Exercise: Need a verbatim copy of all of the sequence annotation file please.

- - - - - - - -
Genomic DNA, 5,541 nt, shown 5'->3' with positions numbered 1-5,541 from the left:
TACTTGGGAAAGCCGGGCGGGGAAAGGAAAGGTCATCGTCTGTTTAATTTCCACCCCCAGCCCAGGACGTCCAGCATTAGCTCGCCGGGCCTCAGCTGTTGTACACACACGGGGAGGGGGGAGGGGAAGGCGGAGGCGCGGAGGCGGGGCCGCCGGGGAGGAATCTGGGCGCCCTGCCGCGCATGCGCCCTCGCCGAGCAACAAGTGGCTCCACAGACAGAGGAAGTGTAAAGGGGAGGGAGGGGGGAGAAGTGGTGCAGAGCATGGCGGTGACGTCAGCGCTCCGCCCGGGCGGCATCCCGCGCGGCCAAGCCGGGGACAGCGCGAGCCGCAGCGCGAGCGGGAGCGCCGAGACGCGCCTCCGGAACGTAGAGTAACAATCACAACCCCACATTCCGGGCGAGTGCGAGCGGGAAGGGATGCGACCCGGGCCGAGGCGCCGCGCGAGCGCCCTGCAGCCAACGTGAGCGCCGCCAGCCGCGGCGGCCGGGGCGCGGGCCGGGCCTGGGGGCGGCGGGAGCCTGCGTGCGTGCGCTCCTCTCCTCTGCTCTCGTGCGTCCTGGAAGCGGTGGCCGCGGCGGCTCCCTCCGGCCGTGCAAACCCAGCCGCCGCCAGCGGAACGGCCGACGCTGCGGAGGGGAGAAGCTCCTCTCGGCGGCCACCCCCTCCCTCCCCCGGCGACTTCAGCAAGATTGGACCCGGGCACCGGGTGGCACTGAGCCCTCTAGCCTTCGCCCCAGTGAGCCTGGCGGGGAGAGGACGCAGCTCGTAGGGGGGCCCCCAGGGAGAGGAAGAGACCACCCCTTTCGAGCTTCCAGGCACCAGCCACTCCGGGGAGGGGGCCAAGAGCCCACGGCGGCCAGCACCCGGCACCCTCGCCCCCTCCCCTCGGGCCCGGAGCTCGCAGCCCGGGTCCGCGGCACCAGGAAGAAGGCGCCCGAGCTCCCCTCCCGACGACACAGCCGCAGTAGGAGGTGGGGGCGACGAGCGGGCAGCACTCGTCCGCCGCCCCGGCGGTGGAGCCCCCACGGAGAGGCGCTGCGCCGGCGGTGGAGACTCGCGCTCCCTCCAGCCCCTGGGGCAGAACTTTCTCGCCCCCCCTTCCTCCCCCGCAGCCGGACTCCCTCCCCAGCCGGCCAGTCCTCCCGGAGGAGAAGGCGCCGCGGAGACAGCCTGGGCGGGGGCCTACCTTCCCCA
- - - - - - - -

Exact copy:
Genomic DNA, 5,541 nt, shown 5'->3' with positions numbered 1-5,541 from the left:
TACTTGGGAAAGCCGGGCGGGGAAAGGAAAGGTCATCGTCTGTTTAATTTCCACCCCCAGCCCAGGACGTCCAGCATTAGCTCGCCGGGCCTCAGCTGTTGTACACACACGGGGAGGGGGGAGGGGAAGGCGGAGGCGCGGAGGCGGGGCCGCCGGGGAGGAATCTGGGCGCCCTGCCGCGCATGCGCCCTCGCCGAGCAACAAGTGGCTCCACAGACAGAGGAAGTGTAAAGGGGAGGGAGGGGGGAGAAGTGGTGCAGAGCATGGCGGTGACGTCAGCGCTCCGCCCGGGCGGCATCCCGCGCGGCCAAGCCGGGGACAGCGCGAGCCGCAGCGCGAGCGGGAGCGCCGAGACGCGCCTCCGGAACGTAGAGTAACAATCACAACCCCACATTCCGGGCGAGTGCGAGCGGGAAGGGATGCGACCCGGGCCGAGGCGCCGCGCGAGCGCCCTGCAGCCAACGTGAGCGCCGCCAGCCGCGGCGGCCGGGGCGCGGGCCGGGCCTGGGGGCGGCGGGAGCCTGCGTGCGTGCGCTCCTCTCCTCTGCTCTCGTGCGTCCTGGAAGCGGTGGCCGCGGCGGCTCCCTCCGGCCGTGCAAACCCAGCCGCCGCCAGCGGAACGGCCGACGCTGCGGAGGGGAGAAGCTCCTCTCGGCGGCCACCCCCTCCCTCCCCCGGCGACTTCAGCAAGATTGGACCCGGGCACCGGGTGGCACTGAGCCCTCTAGCCTTCGCCCCAGTGAGCCTGGCGGGGAGAGGACGCAGCTCGTAGGGGGGCCCCCAGGGAGAGGAAGAGACCACCCCTTTCGAGCTTCCAGGCACCAGCCACTCCGGGGAGGGGGCCAAGAGCCCACGGCGGCCAGCACCCGGCACCCTCGCCCCCTCCCCTCGGGCCCGGAGCTCGCAGCCCGGGTCCGCGGCACCAGGAAGAAGGCGCCCGAGCTCCCCTCCCGACGACACAGCCGCAGTAGGAGGTGGGGGCGACGAGCGGGCAGCACTCGTCCGCCGCCCCGGCGGTGGAGCCCCCACGGAGAGGCGCTGCGCCGGCGGTGGAGACTCGCGCTCCCTCCAGCCCCTGGGGCAGAACTTTCTCGCCCCCCCTTCCTCCCCCGCAGCCGGACTCCCTCCCCAGCCGGCCAGTCCTCCCGGAGGAGAAGGCGCCGCGGAGACAGCCTGGGCGGGGGCCTACCTTCCCCA